The fact that various OHA partners have already developed Android enough to easily work on our netbook may be considered evidence enough that Google is getting increasing buy-in from industry players to realize this vision. We found two additional indicators that technology is being developed in this direction.
For one, we discovered that Android already has two product “policies” in its code. Product policies are operating system directions aimed at specific uses. The two policies are for 1) phones and 2) mobile internet devices, or MID for short. MID is Intel’s name for ‘mobile internet devices,’ which include devices like the Asus netbook we got Android running on.
The context for our finding can be found here. The important line is this one:
Another indicator for a coming Android netbook is that Intel already had the right drivers for MID chips in place. You can view some parameter information here.
Overall, we’re impressed with the relative ease of the compilation. Android code is very “portable” and neat. Mainy observers, specifically Symbian supporters, have opined that Android would have problems because of its “open source” nature, leading to “chaotic code” and tendency toward desintegration as developers take the OS in different directions. If true, that could give more controlled OS’s like Symbian, not to mention the iPhone’s, an advantage. Based on our experience with Android, we don’t see that danger mid-term. Quite possibly, Android competitor Symbian does not see that problem either, as the Symbian Foundation also decided to go down an open source path.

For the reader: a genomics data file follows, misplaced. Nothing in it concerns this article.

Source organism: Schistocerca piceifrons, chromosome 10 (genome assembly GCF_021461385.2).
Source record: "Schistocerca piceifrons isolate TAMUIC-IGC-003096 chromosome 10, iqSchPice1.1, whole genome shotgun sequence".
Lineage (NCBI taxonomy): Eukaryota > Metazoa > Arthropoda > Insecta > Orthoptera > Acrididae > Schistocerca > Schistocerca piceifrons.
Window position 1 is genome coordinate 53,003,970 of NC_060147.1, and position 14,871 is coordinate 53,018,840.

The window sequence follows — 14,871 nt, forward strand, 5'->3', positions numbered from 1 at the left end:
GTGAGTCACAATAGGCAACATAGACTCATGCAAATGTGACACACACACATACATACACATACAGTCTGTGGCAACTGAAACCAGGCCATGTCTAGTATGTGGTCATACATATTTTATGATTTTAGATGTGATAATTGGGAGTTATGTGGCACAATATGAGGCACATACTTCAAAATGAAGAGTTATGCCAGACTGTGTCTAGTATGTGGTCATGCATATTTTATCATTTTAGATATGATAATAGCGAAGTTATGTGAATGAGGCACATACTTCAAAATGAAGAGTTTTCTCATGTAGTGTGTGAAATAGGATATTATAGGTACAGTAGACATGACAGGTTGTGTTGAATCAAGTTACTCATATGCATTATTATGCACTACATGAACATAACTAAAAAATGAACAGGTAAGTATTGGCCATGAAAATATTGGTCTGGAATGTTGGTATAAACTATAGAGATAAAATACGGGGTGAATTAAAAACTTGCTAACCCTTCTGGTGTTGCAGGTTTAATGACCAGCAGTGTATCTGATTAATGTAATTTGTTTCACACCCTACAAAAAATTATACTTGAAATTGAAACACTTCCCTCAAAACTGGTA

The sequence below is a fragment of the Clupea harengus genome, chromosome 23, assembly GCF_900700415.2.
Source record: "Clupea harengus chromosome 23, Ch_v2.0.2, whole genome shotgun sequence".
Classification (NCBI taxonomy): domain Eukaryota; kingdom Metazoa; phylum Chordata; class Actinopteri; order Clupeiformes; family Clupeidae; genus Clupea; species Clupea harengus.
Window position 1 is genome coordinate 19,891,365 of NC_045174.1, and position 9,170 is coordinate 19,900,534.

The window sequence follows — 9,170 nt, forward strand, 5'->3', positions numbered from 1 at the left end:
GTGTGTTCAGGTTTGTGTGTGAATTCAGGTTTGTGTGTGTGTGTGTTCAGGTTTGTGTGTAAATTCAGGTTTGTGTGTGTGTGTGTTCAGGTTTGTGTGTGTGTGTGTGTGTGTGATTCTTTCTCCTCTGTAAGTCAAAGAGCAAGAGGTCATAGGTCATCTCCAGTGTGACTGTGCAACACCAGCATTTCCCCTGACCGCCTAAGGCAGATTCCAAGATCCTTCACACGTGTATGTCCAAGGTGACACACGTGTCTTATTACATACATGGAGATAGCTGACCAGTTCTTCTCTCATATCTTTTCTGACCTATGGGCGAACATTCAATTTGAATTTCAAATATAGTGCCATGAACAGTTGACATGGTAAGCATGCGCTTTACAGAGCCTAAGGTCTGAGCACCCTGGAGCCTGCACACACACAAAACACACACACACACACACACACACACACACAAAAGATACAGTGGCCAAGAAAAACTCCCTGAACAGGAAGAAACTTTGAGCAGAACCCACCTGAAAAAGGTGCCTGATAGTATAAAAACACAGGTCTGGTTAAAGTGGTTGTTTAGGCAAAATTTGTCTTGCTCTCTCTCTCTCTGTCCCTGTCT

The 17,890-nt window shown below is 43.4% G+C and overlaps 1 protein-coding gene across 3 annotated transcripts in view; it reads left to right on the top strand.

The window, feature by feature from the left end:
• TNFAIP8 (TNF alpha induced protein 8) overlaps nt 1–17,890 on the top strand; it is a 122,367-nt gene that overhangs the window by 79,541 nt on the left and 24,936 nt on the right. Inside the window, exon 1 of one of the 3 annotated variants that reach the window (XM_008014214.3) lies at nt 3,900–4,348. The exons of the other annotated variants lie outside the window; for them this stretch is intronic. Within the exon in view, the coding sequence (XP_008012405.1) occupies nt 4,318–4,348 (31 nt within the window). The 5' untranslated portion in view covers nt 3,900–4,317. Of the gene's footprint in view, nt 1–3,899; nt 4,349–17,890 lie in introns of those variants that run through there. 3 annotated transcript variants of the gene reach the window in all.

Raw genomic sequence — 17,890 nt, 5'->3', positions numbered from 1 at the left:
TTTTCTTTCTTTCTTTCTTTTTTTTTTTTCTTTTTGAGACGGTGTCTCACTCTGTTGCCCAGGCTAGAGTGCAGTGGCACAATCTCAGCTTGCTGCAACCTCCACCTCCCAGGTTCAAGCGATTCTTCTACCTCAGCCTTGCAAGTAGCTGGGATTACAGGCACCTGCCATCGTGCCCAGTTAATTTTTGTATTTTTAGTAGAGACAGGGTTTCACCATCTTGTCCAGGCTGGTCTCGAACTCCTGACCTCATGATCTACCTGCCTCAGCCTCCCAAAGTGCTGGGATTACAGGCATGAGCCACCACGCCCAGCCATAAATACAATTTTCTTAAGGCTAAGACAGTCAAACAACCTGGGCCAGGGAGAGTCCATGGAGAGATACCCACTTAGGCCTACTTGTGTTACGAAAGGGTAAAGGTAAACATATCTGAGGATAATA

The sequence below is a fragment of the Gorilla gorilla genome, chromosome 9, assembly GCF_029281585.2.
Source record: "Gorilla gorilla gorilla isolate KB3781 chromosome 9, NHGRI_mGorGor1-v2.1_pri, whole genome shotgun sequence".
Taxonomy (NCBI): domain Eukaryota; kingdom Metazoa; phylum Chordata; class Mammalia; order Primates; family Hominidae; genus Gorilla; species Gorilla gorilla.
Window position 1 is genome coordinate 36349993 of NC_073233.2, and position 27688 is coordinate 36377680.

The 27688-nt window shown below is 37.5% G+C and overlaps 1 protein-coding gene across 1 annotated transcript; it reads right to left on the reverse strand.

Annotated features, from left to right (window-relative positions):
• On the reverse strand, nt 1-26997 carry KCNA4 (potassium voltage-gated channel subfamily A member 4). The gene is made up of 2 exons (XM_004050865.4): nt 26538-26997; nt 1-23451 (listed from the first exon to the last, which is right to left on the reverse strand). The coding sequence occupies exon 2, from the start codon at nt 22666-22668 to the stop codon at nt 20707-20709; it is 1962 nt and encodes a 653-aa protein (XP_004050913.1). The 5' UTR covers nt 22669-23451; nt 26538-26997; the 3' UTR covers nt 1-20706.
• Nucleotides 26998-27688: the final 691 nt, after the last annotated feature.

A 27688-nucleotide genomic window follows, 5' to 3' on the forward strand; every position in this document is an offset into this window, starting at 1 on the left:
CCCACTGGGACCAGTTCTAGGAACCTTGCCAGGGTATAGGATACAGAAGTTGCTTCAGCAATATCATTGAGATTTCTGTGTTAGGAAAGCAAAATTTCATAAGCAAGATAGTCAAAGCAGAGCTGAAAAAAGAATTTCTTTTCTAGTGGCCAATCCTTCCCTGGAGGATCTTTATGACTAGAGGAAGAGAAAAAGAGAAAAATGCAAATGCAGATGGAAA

Pictures and Observations
After some additional work, the normal webkit browser is working fine on our Asus, and so is the music player. At first, we had problems to get both networking and sound running, though.
The Asus screen size is approximately 5 times bigger than the G1 screen. An adaption of the screen size was not an issue as Android did the adaption automatically.
The open source version of Android does not include Android Market. Therefore we haven’t yet downloaded any apps.
In “Settings,” we stumbled upon the feature “Select locale.” In it, we noticed that the following translations of Android are under way: Czech, German, English (Australia, United Kingdom, Singapore, United States), Spanish, Japanese, German and Dutch. Expect speculation on devices launching in these markets soon.
The audio problem: Learn how new cloud-based API solutions are solving imperfect, frustrating audio in video conferences. Access here